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Rate hike fears send Gold price lower
Last Wednesday after the Fed meeting comments by Chairwoman Yellen of a possible interest rate hike Gold price turned lower by more than $30. Gold price traded above $1182.00 to the ounce before the Fed announcement, an hour after the statements by Yellen it had already hit $1152.40. The down trend has continued since then, although at a slower rate, as price is now hovering around $1138.00 to the ounce.
Clearly the possibility of a higher rate scenario is what is scaring the market, as investors will be attracted to assets that pay coupons. There had been calls of a new Bull trend when Gold rallied above its 200 day moving average on October 14, the idea being that a future interest rate hike had already been priced in. Considering the most recent market movement that was probably not the case, in fact it was most probably due to the relatively poorer economic data and more doveish comments from the fed. But the question remains, after the last drop in price after the last Fed meeting, as to whether the market has priced in the next likely interest rate hike. Given the sharp downward move it will be interesting to see if price stabilizes around these levels.
Gold withdrawals on the rise
Gold withdrawals may indicate how investors are perceiving risk as holding Gold in your own safe would seem to offer more protection in the case of an extreme crisis. Governments in Europe and elsewhere are withdrawing Gold holdings from New York Fed vaults, more than 200 tonnes have been withdrawn during the past year. This is a substantial increase and tells a very interesting story as to how much faith foreign governments have in the US being able to guarantee their holdings in Gold. It's worthy of note that Gold redemptions were halted in November 2008 at the height of the crisis. From the chart below we can see how Gold withdrawals began heavily in 2007 at the first signs of the sub-prime crisis, fell heavily through to November 2008 when they where stopped.
Withdrawals are also on the rise in China, 57 tonnes of gold bullion were withdrawn from the Shanghai Gold Exchange, according to latest data, in one week. Total withdrawals have risen to over 10,000 tonnes, and withdrawals for this year at week 41 of 2015 are at 2,119 tonnes. This figure already surpasses the previous record high withdrawals for a whole year of 2013 which was 1783. The data does not include flows that may go through Hong Kong or the Peoples Bank of China. It would seem governments and individual investors are increasing their demand for holding physical Gold.
Gold net positions in Comex on the rise
In 2006 the CFTC started collecting data on traders positions, the so called “Commitment of Traders”. This data includes Long, Short and Spread positions, for speculators and hedgers. Hedgers are considered as being producers or consumers of the commodity, like Gold mining companies or jewellery makers. The speculators are the asset managers and hedge fund managers that place directional trades on Gold using Futures contracts. As of the latest week's data for October 27 Long and Short positions for Managed Money show Long positions holding 147,660 contracts compared to 33,568 Short contracts. The positive difference between Longs and shorts has been rising for 5 straight weeks in a row, with net longs being at their highest since February. The CFTC also supplys the number of traders with Long and Short positions, which are 79 and 25 respectively. The number of traders helps understand whether there is a majority consensus or if the Long positions are concentrated in the hands of a few very large funds. The data used to compile the chart for Net Positions is for Managed money Long and Short data from the CFTC.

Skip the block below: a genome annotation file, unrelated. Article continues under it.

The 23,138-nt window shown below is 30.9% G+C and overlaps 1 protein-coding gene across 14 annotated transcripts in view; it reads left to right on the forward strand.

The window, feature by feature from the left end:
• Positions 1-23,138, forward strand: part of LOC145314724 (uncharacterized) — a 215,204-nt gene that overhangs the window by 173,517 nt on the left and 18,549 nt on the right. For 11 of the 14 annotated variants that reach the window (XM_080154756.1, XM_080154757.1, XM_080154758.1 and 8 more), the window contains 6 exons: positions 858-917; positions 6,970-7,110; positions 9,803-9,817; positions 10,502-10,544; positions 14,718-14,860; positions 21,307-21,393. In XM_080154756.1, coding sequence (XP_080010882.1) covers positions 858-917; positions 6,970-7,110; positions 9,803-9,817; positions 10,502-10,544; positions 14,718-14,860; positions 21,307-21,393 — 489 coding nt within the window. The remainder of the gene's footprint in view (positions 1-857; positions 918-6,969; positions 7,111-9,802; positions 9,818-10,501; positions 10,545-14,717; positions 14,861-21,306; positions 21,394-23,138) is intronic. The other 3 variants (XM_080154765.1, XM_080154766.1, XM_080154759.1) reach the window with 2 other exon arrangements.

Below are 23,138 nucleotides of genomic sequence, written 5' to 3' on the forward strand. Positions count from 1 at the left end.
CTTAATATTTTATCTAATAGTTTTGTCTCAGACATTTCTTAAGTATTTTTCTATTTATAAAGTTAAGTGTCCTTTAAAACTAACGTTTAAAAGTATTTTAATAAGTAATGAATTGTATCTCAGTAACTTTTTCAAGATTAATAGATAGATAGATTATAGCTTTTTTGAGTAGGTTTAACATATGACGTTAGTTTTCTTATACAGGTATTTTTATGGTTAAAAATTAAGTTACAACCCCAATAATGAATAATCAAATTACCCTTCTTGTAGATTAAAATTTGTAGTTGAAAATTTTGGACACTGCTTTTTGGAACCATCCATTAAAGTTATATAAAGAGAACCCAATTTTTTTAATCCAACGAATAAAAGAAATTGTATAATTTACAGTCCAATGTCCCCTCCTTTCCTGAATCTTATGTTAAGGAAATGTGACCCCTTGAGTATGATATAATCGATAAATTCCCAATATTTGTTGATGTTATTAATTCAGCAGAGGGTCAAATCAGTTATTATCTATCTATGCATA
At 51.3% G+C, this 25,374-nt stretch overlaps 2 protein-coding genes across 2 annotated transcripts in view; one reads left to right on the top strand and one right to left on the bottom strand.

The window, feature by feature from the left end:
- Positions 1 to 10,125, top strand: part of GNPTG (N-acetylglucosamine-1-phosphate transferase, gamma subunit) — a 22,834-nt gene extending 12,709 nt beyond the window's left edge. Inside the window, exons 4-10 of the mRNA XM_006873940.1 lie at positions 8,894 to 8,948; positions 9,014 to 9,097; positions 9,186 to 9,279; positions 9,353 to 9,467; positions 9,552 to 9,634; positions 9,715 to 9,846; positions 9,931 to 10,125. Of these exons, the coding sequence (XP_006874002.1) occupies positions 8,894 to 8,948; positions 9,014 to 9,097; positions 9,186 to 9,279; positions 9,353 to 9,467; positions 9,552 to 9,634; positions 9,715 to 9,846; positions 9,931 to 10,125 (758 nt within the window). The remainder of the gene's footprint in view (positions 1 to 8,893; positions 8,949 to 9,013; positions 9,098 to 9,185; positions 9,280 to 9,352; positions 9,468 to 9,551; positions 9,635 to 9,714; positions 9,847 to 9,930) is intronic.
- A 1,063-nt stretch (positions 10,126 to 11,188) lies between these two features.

The above chart compares the price of Gold SPDR (GLD) with the net Long/Short positions of the Money Manager category from June 2006 to December 2014. We can clearly see the rising trend in Net positions as Gold rallied from 2006 to its high in 2011, this is denoted by higher highs and higher lows throughout the period. In a similar but opposite fashion the Bear trend that followed in Gold was also accompanied by a falling trend in Net positions, as can be seen by lower highs and lower lows. This appears to have changed since the record low of Net 9,941 Longs in December 2013. We can now see Net positions showing higher highs and higher lows through to the end of 2014, where it reached 87,050 Net long contracts. Latest data shows a net long position of 114,092, coming from 5 consecutive weeks of gains, it would seem the rising trend for net long positions in Gold is still in tact.